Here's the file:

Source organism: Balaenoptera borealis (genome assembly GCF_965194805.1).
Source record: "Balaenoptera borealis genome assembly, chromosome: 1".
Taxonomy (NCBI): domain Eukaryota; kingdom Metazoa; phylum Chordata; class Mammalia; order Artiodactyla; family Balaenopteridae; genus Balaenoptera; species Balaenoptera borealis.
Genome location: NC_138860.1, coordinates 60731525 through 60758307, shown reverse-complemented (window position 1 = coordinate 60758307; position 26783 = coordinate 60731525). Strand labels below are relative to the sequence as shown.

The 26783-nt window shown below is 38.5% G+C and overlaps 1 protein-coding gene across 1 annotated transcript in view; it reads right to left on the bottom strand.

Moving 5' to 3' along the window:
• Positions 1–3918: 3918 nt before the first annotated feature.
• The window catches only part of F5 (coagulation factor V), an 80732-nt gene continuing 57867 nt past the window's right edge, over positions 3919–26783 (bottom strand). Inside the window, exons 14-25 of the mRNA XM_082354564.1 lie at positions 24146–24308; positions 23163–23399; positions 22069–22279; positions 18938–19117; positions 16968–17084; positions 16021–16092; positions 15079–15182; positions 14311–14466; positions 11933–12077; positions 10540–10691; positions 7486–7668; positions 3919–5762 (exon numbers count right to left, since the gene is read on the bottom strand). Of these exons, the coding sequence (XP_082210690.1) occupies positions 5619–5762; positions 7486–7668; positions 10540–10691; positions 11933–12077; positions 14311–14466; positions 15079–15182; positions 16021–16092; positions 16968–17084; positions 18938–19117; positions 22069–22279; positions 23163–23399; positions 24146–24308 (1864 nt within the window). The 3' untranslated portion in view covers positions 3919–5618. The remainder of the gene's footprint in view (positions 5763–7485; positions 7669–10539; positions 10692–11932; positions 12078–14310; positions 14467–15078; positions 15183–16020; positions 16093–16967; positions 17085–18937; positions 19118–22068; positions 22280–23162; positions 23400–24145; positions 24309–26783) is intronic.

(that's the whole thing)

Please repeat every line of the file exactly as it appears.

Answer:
Source organism: Balaenoptera borealis (genome assembly GCF_965194805.1).
Source record: "Balaenoptera borealis genome assembly, chromosome: 1".
Taxonomy (NCBI): domain Eukaryota; kingdom Metazoa; phylum Chordata; class Mammalia; order Artiodactyla; family Balaenopteridae; genus Balaenoptera; species Balaenoptera borealis.
Genome location: NC_138860.1, coordinates 60731525 through 60758307, shown reverse-complemented (window position 1 = coordinate 60758307; position 26783 = coordinate 60731525). Strand labels below are relative to the sequence as shown.

The 26783-nt window shown below is 38.5% G+C and overlaps 1 protein-coding gene across 1 annotated transcript in view; it reads right to left on the bottom strand.

Moving 5' to 3' along the window:
• Positions 1–3918: 3918 nt before the first annotated feature.
• The window catches only part of F5 (coagulation factor V), an 80732-nt gene continuing 57867 nt past the window's right edge, over positions 3919–26783 (bottom strand). Inside the window, exons 14-25 of the mRNA XM_082354564.1 lie at positions 24146–24308; positions 23163–23399; positions 22069–22279; positions 18938–19117; positions 16968–17084; positions 16021–16092; positions 15079–15182; positions 14311–14466; positions 11933–12077; positions 10540–10691; positions 7486–7668; positions 3919–5762 (exon numbers count right to left, since the gene is read on the bottom strand). Of these exons, the coding sequence (XP_082210690.1) occupies positions 5619–5762; positions 7486–7668; positions 10540–10691; positions 11933–12077; positions 14311–14466; positions 15079–15182; positions 16021–16092; positions 16968–17084; positions 18938–19117; positions 22069–22279; positions 23163–23399; positions 24146–24308 (1864 nt within the window). The 3' untranslated portion in view covers positions 3919–5618. The remainder of the gene's footprint in view (positions 5763–7485; positions 7669–10539; positions 10692–11932; positions 12078–14310; positions 14467–15078; positions 15183–16020; positions 16093–16967; positions 17085–18937; positions 19118–22068; positions 22280–23162; positions 23400–24145; positions 24309–26783) is intronic.